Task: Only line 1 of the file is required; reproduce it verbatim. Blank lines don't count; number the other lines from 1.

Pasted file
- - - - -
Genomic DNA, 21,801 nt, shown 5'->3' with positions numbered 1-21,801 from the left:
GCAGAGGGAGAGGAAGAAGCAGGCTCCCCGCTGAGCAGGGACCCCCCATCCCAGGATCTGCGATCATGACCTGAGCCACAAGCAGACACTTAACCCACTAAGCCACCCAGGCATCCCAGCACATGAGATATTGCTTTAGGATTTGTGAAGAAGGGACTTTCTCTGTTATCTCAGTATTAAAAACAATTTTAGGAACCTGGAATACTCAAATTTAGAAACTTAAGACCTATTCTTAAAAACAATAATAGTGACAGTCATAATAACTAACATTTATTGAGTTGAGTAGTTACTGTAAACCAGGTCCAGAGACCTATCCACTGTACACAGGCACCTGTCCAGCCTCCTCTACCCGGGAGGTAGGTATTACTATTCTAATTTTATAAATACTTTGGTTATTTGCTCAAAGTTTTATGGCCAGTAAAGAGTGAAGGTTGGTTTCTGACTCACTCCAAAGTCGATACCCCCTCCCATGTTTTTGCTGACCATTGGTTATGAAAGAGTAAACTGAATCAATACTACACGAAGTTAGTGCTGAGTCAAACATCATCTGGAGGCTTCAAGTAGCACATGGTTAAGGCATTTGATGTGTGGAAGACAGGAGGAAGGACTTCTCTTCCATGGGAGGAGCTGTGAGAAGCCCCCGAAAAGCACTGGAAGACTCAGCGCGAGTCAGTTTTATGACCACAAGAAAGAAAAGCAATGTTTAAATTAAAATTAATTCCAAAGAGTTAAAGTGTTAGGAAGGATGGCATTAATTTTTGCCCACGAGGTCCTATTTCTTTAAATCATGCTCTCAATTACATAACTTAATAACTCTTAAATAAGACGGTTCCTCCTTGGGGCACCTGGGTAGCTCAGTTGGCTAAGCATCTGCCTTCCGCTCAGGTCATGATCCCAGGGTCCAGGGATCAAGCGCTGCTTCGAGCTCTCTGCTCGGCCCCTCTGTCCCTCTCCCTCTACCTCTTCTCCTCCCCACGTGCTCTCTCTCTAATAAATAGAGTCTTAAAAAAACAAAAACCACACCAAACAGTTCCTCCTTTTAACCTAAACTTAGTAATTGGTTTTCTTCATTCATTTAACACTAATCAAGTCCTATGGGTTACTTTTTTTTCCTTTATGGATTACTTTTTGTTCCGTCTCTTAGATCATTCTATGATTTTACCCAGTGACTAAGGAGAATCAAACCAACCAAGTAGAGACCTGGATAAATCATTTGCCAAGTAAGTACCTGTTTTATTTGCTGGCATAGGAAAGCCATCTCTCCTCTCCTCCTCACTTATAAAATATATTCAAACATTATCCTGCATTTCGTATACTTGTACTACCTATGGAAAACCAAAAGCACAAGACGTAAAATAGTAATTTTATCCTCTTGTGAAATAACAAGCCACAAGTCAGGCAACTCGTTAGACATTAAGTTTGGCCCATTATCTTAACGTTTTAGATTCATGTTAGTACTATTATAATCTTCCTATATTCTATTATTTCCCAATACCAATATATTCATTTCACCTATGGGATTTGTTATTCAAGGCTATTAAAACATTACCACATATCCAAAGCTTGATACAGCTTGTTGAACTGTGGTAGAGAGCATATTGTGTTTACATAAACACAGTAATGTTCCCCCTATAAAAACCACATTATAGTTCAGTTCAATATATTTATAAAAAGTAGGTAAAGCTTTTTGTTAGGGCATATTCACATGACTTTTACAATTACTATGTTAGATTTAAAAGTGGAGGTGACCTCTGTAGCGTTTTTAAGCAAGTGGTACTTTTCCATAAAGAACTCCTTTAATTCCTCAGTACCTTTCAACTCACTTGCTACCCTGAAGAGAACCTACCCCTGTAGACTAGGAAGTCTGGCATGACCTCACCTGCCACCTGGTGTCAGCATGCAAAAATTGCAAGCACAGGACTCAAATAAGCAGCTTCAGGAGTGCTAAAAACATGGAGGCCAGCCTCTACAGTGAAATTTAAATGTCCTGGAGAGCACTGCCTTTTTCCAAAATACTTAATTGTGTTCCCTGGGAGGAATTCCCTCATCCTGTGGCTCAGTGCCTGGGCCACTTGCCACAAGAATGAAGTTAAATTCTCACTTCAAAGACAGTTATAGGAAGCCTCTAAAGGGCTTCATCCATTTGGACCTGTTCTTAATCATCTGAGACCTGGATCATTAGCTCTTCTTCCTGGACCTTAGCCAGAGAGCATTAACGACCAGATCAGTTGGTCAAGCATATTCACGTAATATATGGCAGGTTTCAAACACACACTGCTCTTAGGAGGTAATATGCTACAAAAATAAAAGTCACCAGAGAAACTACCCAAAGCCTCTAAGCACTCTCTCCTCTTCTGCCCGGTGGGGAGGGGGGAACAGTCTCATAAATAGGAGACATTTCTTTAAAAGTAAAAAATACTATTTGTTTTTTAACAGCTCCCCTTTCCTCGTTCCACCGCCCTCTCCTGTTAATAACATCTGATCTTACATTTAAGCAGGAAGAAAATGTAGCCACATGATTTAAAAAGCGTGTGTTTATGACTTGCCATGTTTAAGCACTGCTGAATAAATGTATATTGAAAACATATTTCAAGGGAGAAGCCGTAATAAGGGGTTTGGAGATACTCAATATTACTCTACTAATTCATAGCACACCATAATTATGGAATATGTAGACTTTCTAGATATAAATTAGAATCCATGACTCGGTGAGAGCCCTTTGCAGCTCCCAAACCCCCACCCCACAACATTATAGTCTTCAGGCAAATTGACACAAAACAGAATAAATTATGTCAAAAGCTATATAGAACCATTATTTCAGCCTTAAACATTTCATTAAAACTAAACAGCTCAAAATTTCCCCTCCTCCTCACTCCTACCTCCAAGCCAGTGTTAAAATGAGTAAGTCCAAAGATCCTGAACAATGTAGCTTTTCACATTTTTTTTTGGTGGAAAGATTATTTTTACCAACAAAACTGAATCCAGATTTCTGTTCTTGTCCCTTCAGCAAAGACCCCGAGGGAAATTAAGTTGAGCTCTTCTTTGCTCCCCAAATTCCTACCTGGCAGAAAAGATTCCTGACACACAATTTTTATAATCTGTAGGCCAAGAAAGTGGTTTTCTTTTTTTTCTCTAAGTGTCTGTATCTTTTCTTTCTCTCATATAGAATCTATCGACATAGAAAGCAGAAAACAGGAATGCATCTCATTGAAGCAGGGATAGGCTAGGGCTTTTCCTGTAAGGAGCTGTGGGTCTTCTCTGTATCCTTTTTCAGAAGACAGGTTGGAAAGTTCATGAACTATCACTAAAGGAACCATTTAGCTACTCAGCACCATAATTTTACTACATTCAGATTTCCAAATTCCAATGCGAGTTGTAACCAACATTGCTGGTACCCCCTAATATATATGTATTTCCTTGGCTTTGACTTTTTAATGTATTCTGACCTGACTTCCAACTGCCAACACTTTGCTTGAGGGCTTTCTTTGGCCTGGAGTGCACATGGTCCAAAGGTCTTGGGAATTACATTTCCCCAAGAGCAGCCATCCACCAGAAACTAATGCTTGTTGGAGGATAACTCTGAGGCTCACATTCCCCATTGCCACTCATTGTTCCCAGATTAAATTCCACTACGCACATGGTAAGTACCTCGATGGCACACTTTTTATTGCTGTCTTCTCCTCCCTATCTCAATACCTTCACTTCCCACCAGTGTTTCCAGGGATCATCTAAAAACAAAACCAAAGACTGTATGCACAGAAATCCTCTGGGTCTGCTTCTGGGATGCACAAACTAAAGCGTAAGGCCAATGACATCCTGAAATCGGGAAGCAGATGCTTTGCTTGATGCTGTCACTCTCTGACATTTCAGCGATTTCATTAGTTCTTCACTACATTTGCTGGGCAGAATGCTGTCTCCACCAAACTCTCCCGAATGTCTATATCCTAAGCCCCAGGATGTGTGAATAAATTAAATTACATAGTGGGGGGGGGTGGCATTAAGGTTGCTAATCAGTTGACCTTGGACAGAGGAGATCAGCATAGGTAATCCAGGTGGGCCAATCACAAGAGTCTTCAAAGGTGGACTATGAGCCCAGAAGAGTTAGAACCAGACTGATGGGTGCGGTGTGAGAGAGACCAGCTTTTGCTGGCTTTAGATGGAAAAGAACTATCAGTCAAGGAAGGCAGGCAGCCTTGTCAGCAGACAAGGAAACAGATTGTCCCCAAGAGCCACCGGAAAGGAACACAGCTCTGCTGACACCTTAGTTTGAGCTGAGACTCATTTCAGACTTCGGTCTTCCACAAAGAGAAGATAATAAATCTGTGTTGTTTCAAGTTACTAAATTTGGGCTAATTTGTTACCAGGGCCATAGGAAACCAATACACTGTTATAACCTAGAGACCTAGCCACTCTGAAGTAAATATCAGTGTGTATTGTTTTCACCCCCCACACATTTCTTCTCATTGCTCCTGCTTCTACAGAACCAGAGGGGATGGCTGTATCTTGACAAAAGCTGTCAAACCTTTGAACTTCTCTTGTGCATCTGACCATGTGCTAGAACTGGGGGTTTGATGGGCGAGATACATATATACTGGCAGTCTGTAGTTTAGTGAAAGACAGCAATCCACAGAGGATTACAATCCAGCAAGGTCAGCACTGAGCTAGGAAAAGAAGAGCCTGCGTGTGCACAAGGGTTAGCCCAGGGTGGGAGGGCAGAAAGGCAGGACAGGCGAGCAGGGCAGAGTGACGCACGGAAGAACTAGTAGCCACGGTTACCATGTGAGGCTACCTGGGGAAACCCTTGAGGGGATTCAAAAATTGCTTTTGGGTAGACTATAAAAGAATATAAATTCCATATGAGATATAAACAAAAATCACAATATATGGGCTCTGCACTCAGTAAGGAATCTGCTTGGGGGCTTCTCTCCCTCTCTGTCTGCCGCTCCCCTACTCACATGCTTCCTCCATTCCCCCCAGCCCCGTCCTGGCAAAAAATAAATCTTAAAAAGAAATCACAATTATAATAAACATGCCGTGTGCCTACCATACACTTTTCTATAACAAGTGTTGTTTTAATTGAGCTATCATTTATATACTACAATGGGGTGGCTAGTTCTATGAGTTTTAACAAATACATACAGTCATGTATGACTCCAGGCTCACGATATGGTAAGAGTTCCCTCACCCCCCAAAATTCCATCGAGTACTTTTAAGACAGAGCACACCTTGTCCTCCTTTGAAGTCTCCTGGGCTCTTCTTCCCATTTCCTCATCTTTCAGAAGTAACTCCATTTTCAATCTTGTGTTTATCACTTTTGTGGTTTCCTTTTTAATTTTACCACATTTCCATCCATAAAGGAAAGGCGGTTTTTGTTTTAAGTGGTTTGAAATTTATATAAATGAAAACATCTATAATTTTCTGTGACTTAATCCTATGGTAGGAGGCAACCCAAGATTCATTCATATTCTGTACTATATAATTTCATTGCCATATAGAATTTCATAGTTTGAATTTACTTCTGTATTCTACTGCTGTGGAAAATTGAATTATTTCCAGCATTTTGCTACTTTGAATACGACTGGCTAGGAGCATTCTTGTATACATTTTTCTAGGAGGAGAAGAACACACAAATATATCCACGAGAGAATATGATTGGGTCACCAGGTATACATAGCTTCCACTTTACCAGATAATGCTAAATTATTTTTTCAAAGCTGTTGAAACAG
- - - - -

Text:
Genomic DNA, 21,801 nt, shown 5'->3' with positions numbered 1-21,801 from the left: